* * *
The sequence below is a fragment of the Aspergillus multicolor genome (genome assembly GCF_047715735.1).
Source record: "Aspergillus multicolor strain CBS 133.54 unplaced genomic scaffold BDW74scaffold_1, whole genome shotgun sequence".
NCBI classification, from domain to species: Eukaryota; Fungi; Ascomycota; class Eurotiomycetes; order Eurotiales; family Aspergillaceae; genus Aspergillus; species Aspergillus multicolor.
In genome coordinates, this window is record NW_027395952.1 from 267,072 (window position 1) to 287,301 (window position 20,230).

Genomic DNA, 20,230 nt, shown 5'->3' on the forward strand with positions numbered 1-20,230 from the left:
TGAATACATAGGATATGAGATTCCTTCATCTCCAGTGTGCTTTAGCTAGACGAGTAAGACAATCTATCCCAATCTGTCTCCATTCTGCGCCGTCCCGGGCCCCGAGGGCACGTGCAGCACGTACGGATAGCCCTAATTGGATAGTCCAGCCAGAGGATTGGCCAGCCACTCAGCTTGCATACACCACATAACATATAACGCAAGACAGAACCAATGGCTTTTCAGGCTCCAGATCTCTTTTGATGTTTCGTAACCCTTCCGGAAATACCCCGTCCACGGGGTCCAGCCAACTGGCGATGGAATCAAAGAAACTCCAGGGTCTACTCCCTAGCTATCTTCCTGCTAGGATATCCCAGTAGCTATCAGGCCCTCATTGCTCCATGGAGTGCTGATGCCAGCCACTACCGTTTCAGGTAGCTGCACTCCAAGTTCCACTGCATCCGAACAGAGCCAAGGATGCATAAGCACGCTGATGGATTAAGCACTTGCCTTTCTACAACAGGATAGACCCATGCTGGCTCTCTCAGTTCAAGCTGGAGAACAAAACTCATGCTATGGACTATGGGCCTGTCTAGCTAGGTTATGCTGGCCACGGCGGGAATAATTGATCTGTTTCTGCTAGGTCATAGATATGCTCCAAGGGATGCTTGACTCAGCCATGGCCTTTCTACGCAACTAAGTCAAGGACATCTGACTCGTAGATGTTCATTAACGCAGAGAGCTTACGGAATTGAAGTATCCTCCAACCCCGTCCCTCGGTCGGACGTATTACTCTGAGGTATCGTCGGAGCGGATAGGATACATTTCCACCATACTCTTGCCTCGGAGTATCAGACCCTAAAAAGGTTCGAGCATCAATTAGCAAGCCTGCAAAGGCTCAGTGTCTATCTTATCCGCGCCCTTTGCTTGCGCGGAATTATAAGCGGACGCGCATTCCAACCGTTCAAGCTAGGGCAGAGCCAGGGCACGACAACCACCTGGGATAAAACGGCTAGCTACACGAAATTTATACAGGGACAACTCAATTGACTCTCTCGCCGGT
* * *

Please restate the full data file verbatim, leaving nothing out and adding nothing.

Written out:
The sequence below is a fragment of the Aspergillus multicolor genome (genome assembly GCF_047715735.1).
Source record: "Aspergillus multicolor strain CBS 133.54 unplaced genomic scaffold BDW74scaffold_1, whole genome shotgun sequence".
NCBI classification, from domain to species: Eukaryota; Fungi; Ascomycota; class Eurotiomycetes; order Eurotiales; family Aspergillaceae; genus Aspergillus; species Aspergillus multicolor.
In genome coordinates, this window is record NW_027395952.1 from 267,072 (window position 1) to 287,301 (window position 20,230).

Genomic DNA, 20,230 nt, shown 5'->3' on the forward strand with positions numbered 1-20,230 from the left:
TGAATACATAGGATATGAGATTCCTTCATCTCCAGTGTGCTTTAGCTAGACGAGTAAGACAATCTATCCCAATCTGTCTCCATTCTGCGCCGTCCCGGGCCCCGAGGGCACGTGCAGCACGTACGGATAGCCCTAATTGGATAGTCCAGCCAGAGGATTGGCCAGCCACTCAGCTTGCATACACCACATAACATATAACGCAAGACAGAACCAATGGCTTTTCAGGCTCCAGATCTCTTTTGATGTTTCGTAACCCTTCCGGAAATACCCCGTCCACGGGGTCCAGCCAACTGGCGATGGAATCAAAGAAACTCCAGGGTCTACTCCCTAGCTATCTTCCTGCTAGGATATCCCAGTAGCTATCAGGCCCTCATTGCTCCATGGAGTGCTGATGCCAGCCACTACCGTTTCAGGTAGCTGCACTCCAAGTTCCACTGCATCCGAACAGAGCCAAGGATGCATAAGCACGCTGATGGATTAAGCACTTGCCTTTCTACAACAGGATAGACCCATGCTGGCTCTCTCAGTTCAAGCTGGAGAACAAAACTCATGCTATGGACTATGGGCCTGTCTAGCTAGGTTATGCTGGCCACGGCGGGAATAATTGATCTGTTTCTGCTAGGTCATAGATATGCTCCAAGGGATGCTTGACTCAGCCATGGCCTTTCTACGCAACTAAGTCAAGGACATCTGACTCGTAGATGTTCATTAACGCAGAGAGCTTACGGAATTGAAGTATCCTCCAACCCCGTCCCTCGGTCGGACGTATTACTCTGAGGTATCGTCGGAGCGGATAGGATACATTTCCACCATACTCTTGCCTCGGAGTATCAGACCCTAAAAAGGTTCGAGCATCAATTAGCAAGCCTGCAAAGGCTCAGTGTCTATCTTATCCGCGCCCTTTGCTTGCGCGGAATTATAAGCGGACGCGCATTCCAACCGTTCAAGCTAGGGCAGAGCCAGGGCACGACAACCACCTGGGATAAAACGGCTAGCTACACGAAATTTATACAGGGACAACTCAATTGACTCTCTCGCCGGT